One death has occurred in Wellington and there have been three additional deaths from the Rosewood cluster in Christchurch.

This brings the total of deaths in New Zealand to 9, six of which involve Rosewood residents being cared for at Burwood. The deaths we are announcing today are: 

  • a man in his 90s at Burwood 
  • a man in his 80s at Burwood 
  • a man in his 90s at Burwood 
  • a man in his 70s in Wellington – associated with overseas travel.

The Ministry has previously signalled the underlying vulnerabilities of the Rosewood group and that this group would continue to be at risk. That does not make today’s news any less sad.

The Director-General of Health Dr Ashley Bloomfield says the largest number of deaths reported on any one day in New Zealand is a sobering reminder of what is at stake with COVID-19. 

“I want to acknowledge all these families and offer New Zealand’s sympathy and support,” says Dr Bloomfield. “Whether husbands, partners, fathers, grandfathers, brothers, uncles, cousins or friends – wherever they fit in their wider whānau, we are thinking of them and of you.”

In terms of case details which are appropriate to release, the Ministry can say that all the Rosewood individuals who died yesterday had underlying conditions to some degree, and all were confirmed cases for COVID-19.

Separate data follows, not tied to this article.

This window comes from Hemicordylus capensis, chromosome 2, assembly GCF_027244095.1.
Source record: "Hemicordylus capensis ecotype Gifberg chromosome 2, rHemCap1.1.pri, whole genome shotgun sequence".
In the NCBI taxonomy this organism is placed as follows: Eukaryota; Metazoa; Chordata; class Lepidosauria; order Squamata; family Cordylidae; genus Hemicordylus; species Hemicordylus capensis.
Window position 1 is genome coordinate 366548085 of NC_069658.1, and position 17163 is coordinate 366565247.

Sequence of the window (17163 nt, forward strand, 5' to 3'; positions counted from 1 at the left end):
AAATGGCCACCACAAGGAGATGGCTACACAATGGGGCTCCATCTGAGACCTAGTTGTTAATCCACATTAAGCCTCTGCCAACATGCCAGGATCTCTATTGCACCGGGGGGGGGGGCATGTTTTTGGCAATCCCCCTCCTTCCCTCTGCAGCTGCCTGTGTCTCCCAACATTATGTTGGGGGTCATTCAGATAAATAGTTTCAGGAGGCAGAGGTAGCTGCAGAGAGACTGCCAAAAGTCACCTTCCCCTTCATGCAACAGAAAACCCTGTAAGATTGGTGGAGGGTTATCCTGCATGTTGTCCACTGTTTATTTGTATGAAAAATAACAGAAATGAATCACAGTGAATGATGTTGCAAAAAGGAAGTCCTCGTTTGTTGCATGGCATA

The man in Wellington was admitted to hospital on 22 March and has been unwell for some time. Capital & Coast DHB and its staff have been working closely with the man and his family and will continue to offer the family support. 

As the Ministry has said previously, the Rosewood group was transferred from a high level psychogeriatric (or dementia) unit.  The care they have been receiving is consistent with the high level of psychogeriatric care they would have been provided at the facility and includes, where appropriate, end of life/palliative.  Medical oversight at Burwood is from a GP. 

The Director-General today conveyed feedback from families of Rosewood residents at Burwood which speaks highly of the nursing staff there.